Now that our package is linked, we can consume it. In your sample-app/ folder. Create an index.js file with this code:

// sample-app/index.js

const myModule = require('my-awesome-package')

myModule.printName('Hashnode');

If you next run node ./index.js you should see Hello Hashnode 👋. Because "my-awesome-package" is linked to our sample app, changes in the package are instantly reflected in our sample app. Below a GIF where I change the console.log content to:

console.log('Hello ' + name + ' 🔥');

And you can see that by running node ./index.js in our sample-app/ the greeting message changed to `Hello Hashnode 🔥'. #fa9e104

linking-npm-package.gif

By the end of this step, you should have the following file tree:

├📂build-npm-package-example/
├─📂my-awesome-package/
│  ├🟨index.js
│  ├🟩package.json
│  └🟩package-lock.json
└─📂sample-app/
   ├🟨index.js
   └🟩package.json

Publishing your package to npm 🌍

To publish your package to the npm repository, you'll first need to create an npm account. Once this is done, you should head to the folder of your package and input the following command:

npm adduser

npm will prompt you for your username, password and, email. If your next run:

npm publish --dry-run

The flag --dry-run tells npm to do everything as usual but not actually publish the package to the npm repository. You should see the following output:

npm notice 
npm notice package: @tarkant/my-awesome-package@1.0.0
npm notice === Tarball Contents ===
npm notice 87B  index.js
npm notice 241B package.json
npm notice 194B .vscode/settings.json
npm notice 498B my-awesome-package-1.0.0.tgz
npm notice === Tarball Details ===
npm notice name:          @tarkant/my-awesome-package
npm notice version:       1.0.0
npm notice package size:  1.1 kB
npm notice unpacked size: 1.0 kB
npm notice shasum:        4232f6b7993c06be9431b95d3596effe4740cd47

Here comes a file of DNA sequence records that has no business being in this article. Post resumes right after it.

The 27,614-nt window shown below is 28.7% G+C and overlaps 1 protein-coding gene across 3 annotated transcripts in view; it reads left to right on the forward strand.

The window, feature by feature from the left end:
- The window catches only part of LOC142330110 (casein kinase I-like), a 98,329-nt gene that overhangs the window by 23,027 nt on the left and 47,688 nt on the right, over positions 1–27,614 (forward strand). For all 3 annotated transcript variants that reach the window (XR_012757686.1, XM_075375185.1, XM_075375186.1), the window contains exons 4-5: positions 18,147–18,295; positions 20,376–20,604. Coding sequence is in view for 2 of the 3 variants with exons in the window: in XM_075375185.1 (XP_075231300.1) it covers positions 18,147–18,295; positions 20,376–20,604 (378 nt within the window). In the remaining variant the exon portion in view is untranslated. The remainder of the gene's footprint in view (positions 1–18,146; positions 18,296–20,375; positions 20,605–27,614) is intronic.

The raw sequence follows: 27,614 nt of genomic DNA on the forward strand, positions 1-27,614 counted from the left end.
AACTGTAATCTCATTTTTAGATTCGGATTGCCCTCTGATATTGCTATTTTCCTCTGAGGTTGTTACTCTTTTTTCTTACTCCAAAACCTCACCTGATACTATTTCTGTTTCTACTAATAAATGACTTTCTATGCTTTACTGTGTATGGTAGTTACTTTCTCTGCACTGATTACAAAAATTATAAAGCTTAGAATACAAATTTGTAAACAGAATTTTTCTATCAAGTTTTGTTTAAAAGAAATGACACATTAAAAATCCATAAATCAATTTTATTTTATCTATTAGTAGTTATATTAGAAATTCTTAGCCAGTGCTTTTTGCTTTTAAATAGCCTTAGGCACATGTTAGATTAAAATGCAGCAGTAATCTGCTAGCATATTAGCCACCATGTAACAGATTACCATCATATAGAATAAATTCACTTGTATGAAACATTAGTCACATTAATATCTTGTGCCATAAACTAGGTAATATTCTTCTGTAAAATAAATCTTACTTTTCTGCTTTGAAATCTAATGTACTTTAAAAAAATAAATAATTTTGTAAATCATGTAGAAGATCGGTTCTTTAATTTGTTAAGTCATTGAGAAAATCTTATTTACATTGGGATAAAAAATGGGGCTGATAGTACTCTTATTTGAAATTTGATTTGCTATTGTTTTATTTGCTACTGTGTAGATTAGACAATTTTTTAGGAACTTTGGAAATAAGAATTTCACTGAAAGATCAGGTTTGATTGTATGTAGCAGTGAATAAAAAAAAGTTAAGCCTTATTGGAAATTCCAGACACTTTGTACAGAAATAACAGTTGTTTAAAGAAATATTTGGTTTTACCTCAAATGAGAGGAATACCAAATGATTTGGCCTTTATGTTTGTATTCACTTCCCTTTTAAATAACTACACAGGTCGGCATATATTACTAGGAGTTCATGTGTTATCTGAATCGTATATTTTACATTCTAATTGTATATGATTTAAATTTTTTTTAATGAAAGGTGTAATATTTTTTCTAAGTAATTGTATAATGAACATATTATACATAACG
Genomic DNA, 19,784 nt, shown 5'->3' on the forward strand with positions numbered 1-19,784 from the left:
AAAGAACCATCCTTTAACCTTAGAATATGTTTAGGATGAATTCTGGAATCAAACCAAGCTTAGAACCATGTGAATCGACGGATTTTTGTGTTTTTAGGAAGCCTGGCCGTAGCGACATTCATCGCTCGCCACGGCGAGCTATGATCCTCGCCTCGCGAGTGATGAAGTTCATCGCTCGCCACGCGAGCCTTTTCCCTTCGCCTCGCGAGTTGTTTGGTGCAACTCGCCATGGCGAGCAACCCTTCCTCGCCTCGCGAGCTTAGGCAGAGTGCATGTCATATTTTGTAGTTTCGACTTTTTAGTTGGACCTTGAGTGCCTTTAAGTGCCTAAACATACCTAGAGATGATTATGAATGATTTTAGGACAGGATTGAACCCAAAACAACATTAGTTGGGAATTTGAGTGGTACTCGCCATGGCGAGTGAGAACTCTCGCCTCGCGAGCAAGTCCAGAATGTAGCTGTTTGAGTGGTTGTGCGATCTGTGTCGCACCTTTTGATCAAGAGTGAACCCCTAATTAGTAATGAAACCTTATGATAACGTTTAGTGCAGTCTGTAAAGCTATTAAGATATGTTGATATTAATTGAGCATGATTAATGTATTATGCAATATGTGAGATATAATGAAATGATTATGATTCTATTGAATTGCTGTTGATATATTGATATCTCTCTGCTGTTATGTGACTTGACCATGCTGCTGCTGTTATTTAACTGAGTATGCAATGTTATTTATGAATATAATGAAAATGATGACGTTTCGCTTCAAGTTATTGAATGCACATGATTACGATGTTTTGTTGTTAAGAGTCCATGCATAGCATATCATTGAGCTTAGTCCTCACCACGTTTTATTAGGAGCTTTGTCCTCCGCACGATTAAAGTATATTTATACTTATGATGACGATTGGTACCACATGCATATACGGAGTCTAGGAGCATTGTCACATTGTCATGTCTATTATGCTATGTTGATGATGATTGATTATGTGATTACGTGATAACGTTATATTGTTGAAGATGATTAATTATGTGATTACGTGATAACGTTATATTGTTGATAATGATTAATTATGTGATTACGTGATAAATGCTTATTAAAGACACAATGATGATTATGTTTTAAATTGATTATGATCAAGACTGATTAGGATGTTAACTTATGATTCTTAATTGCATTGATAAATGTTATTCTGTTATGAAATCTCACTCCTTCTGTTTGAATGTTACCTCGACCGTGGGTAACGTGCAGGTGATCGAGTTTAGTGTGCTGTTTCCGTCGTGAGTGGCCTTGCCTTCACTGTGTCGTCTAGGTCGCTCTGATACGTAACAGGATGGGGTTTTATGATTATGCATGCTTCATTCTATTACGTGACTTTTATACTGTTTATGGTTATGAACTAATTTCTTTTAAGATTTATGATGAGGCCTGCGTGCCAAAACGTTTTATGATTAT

npm notice integrity:     sha512-99fO8veOFv2YH[...]k+78Pwa9LzyUw==
npm notice total files:   4
npm notice
+ my-awesome-package@1.0.0

Warning ⚠: You won't be able to publish "my-awesome-package" as it's an already reserved namespace. You'll have to be creative in naming your package.

Removing your published package 🚮

Suppose you didn't set the flag --dry-run and accidentally pushed your test package to npm. You'll want to unpublish your package. Please take into consideration the following points:

  • Past 72 hours after you publish, you won't be able to remove your package only if:
    • There are no other packages in the public npm registry depending on it.
    • Your package has less than 300 downloads over the last week.
    • You are the single owner/maintainer.
  • You can't undo an unpublish, this is permanent.
  • If you fully unpublish a package, you'll have to wait 24 hours to publish again with the same name and version.

Please read more here in the npm Unpublish Policy.

Now that you've been warned, here's the single command you need to unpublish your package:

npm unpublish <package_name> --force

You can also unpublish a specific version of your package using the following command:

npm unpublish <package-name>@<version>

If you'd like to read more, check out the official npm documentation here.

Publishing under a namespace 📝 #d5e8cf4

In our previous example, "my-awesome-package" was a name already in use. In most situations, you'll have to be creative with package names. This is not your only resort though as you can prefix the name of a package with your username. For example:

You can replace my-awesome-package to @<yourusername>\my-awesome-package or more generally @<yourusername>\<your-package-name> format. In my case it would be:

@tarkant/my-awesome-package

To publish your package using your username, you will need to add a specific flag to avoid a HTTP 402 error.

npm publish --access public

This will tell npm that you're trying to publish a public package as private packages are for paid members only.

By the end of this step, you should have the following file tree:

├📂build-npm-package-example/
├─📂my-awesome-package/